"Customers are not going to come back unless they feel safe and confident that they're not going to be exposed to the virus," said Governor John Carney on Tuesday. "I know our business sector partners really understand that and appreciate that."
As Delaware moves toward Phase I of reopening on June 1, Carney said he knows it's been difficult on small business owners to be closed for so long, but he's had a difficult job of balancing the priority of public safety with the needs of a strong economy in Delaware.
"I feel like a referee of some sort. And it's not just me, we're all kind of thinking through this and trying to balance out those two very important imperatives: the economic one and public health," he said. "You can't have one without the other. And you have to find a way to balance the two. We're not ignoring public health."
That's not a satisfying answer for all. Liz Martin has been the owner of Noche Azul Spa in Wilmington and a licensed aesthetician for 16 years. She doesn't understand why some businesses are being targeted for reopening--like barbershops or hair salons--when her work takes less time near a customer in a better environment, especially since she's also trained in all the same methods for customer safety.
"My message for the governor is: I want to open at 30% capacity, just like the hairstylist do. Cosmetology should open as a whole, not certain sectors. We're all qualified, we're all licensed, and we're all clean. That's the number one thing is his argument. Public health...We can't get our license until, and unless, we have a thorough understanding of what it takes to run a clean business."
She pointed out on a special edition of Reopening Delaware on the Rick Jensen Show Tuesday what she felt were inconsistencies in official explanation of why certain businesses could begin to look at reopening.
"We're no closer to a person than a hair stylist is," she said. "It takes less time to wax an eyebrow than, say, do a full highlight and color. That could take an hour-and-a-half. Waxing an eyebrow takes 15 minutes. So what is the actual argument...We're all licensed under cosmetology and barbering."
Similarly, SHon and Jessica Willis of Malarkey Tattoo in Bear said they've been trained extensively in pathogens far more serious than COVID-19.
"We run a very similar establishment to a hair salon or a barbershop or anything like that," SHon Willis said. "We run under very close licensing to them. We get monitored by the Board of Health. We have certifications in blood borne pathogens and cross-contamination that we have to get renewed yearly. We've been practicing all the correct steps to this for 100 years. Cleaning down surfaces after clients, treating everyone like they have the worst elements, so that you're always protected. You never relax on that idea that everyone is sick."
They said they always wear masks and gloves, and they're never breathing in people's faces during their work. And they said they're not asking for special treatment. Also on a special edition of Reopening Delaware on the Rick Jensen Show, the Willis's said they just want the same treatment.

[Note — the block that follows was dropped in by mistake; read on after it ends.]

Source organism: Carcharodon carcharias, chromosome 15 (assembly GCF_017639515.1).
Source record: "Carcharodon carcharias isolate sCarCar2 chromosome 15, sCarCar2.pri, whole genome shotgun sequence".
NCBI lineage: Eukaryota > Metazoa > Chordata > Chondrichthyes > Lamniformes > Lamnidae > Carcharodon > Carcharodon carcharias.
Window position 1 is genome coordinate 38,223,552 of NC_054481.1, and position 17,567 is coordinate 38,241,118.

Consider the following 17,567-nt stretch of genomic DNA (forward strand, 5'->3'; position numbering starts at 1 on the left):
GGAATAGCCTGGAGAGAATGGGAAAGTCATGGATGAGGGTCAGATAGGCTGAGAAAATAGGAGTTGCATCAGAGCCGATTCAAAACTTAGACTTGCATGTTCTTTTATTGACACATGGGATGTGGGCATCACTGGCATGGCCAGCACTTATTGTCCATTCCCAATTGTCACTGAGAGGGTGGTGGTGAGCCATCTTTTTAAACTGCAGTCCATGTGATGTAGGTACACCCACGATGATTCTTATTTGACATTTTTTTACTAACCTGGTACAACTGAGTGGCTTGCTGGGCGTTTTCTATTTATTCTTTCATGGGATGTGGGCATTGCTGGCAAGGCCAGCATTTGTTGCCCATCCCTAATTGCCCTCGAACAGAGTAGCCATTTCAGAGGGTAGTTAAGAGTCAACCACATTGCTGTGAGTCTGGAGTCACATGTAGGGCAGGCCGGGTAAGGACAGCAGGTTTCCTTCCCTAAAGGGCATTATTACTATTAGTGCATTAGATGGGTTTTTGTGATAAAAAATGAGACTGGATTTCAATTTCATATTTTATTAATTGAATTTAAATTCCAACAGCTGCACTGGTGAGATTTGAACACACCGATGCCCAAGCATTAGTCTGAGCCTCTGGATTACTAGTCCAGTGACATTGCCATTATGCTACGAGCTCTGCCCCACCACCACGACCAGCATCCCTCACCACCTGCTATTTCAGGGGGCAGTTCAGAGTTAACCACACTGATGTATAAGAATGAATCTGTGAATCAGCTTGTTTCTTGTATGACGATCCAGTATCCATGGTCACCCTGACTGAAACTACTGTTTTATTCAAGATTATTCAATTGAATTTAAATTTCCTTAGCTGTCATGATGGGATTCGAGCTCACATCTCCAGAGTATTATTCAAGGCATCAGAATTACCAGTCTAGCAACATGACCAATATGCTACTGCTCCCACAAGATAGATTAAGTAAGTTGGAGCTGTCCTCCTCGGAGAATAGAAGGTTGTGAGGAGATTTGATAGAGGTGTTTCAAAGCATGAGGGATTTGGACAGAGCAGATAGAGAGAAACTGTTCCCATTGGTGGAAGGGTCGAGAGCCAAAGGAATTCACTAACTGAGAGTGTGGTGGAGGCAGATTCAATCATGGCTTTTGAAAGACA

"We don't want to open before anybody else. We would like just to open up with everyone else. And by no means am I talking about just my business, not just malarkey tattoo. I'm hopefully speaking on behalf of all tattoo shops out there," he said.
"We understand we're not essential, but at the same time, we need to get back to work," said Jessica Willis. It's time for us to get back to work. We've not been given very many opportunities...At this point, we have to get back to work, and we're able to do it in a safe manner."
"Our kids eating, that is essential," Shon added. "Our being paid is very essential."
He's aware of the sacrifices made by small business owners, Carney said, and thanked them Tuesday, and he hopes the timetables set forth will allow for everyone to get back to business, safely, soon.
"I think it's appropriate to thank all Delawareans for pitching in," Carney said Tuesday. "Everybody made sacrifices, some made bigger sacrifices than others, as their business was dependent on crowds and gatherings, the hospitality industry, tourism industry really has been battered pretty significantly. We've been working with that sector and will continue to do so to help them get back on their feet and survive and be what they are to our communities."
Certain businesses haven't yet been permitted to reopen because public health officials have identified concerns with how they would handle monitoring issues related to COVID-19 and its presence in the workplace.
"We have identified categories of businesses where employers should consider testing, and that guidance is now available online at de.gov/coronavirus, located under 'Resources for businesses," said Dr. Karyl Rattay. "This provides general guidance for businesses overall to help protect employees and customers and clients, but it also identifies the categories of businesses that may have employees at higher risk for contracting COVID-19 based on their job duties. And these businesses are encouraged to set up testing plans for staff, based on their employees risk exposure."
It's not good enough for a group who has already pitched in until their backs were strained, said Martin.
"I tried so hard to grow my business for the past five years, only to be told to shut it down. Which I gladly did. And I also gladly donated all of my masks and all of my gloves to the hospitals because I was in it to win it. I wanted to defeat the public pandemic. I wanted to do the right thing. And now it feels like the exact opposite is being done."
"We just want equal opportunity to open, just like all the other establishments. Beaches and bars and restaurants and everything," SHon Willi said. "We just want to have the same opportunity to be open and to take our precautions and to take care of our people and feed our family and support our business."